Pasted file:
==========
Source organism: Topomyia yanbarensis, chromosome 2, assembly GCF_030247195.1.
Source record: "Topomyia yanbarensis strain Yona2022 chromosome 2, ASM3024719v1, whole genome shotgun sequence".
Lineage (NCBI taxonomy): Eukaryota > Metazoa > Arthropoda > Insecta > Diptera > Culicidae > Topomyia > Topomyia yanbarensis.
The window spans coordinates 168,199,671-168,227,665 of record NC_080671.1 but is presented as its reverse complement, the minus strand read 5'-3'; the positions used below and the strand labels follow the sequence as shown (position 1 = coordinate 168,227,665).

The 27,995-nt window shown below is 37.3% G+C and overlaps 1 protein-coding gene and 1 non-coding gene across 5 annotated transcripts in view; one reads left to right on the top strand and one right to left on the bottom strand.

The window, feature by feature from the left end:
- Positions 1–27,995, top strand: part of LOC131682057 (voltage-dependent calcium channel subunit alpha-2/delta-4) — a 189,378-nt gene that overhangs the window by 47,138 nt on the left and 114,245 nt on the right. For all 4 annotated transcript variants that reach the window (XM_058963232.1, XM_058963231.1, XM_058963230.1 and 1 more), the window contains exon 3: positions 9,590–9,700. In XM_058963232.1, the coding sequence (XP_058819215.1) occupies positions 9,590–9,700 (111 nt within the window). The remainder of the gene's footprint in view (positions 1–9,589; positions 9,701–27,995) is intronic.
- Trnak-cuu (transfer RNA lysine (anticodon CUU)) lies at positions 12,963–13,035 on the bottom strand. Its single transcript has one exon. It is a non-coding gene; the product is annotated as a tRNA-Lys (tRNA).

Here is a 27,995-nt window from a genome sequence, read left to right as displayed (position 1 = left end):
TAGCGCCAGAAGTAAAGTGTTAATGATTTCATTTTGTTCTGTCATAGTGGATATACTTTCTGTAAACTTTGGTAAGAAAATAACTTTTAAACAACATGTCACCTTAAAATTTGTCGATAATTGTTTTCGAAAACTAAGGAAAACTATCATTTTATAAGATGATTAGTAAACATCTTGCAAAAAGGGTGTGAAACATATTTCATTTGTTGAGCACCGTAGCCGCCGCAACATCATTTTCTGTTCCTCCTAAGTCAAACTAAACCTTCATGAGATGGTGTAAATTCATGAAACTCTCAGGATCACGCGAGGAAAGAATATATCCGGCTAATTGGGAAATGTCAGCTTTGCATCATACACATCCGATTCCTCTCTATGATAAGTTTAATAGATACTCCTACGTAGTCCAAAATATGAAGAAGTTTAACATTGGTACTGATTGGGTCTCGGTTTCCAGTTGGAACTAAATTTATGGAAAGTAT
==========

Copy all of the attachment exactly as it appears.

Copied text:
Source organism: Topomyia yanbarensis, chromosome 2, assembly GCF_030247195.1.
Source record: "Topomyia yanbarensis strain Yona2022 chromosome 2, ASM3024719v1, whole genome shotgun sequence".
Lineage (NCBI taxonomy): Eukaryota > Metazoa > Arthropoda > Insecta > Diptera > Culicidae > Topomyia > Topomyia yanbarensis.
The window spans coordinates 168,199,671-168,227,665 of record NC_080671.1 but is presented as its reverse complement, the minus strand read 5'-3'; the positions used below and the strand labels follow the sequence as shown (position 1 = coordinate 168,227,665).

The 27,995-nt window shown below is 37.3% G+C and overlaps 1 protein-coding gene and 1 non-coding gene across 5 annotated transcripts in view; one reads left to right on the top strand and one right to left on the bottom strand.

The window, feature by feature from the left end:
- Positions 1–27,995, top strand: part of LOC131682057 (voltage-dependent calcium channel subunit alpha-2/delta-4) — a 189,378-nt gene that overhangs the window by 47,138 nt on the left and 114,245 nt on the right. For all 4 annotated transcript variants that reach the window (XM_058963232.1, XM_058963231.1, XM_058963230.1 and 1 more), the window contains exon 3: positions 9,590–9,700. In XM_058963232.1, the coding sequence (XP_058819215.1) occupies positions 9,590–9,700 (111 nt within the window). The remainder of the gene's footprint in view (positions 1–9,589; positions 9,701–27,995) is intronic.
- Trnak-cuu (transfer RNA lysine (anticodon CUU)) lies at positions 12,963–13,035 on the bottom strand. Its single transcript has one exon. It is a non-coding gene; the product is annotated as a tRNA-Lys (tRNA).

Here is a 27,995-nt window from a genome sequence, read left to right as displayed (position 1 = left end):
TAGCGCCAGAAGTAAAGTGTTAATGATTTCATTTTGTTCTGTCATAGTGGATATACTTTCTGTAAACTTTGGTAAGAAAATAACTTTTAAACAACATGTCACCTTAAAATTTGTCGATAATTGTTTTCGAAAACTAAGGAAAACTATCATTTTATAAGATGATTAGTAAACATCTTGCAAAAAGGGTGTGAAACATATTTCATTTGTTGAGCACCGTAGCCGCCGCAACATCATTTTCTGTTCCTCCTAAGTCAAACTAAACCTTCATGAGATGGTGTAAATTCATGAAACTCTCAGGATCACGCGAGGAAAGAATATATCCGGCTAATTGGGAAATGTCAGCTTTGCATCATACACATCCGATTCCTCTCTATGATAAGTTTAATAGATACTCCTACGTAGTCCAAAATATGAAGAAGTTTAACATTGGTACTGATTGGGTCTCGGTTTCCAGTTGGAACTAAATTTATGGAAAGTAT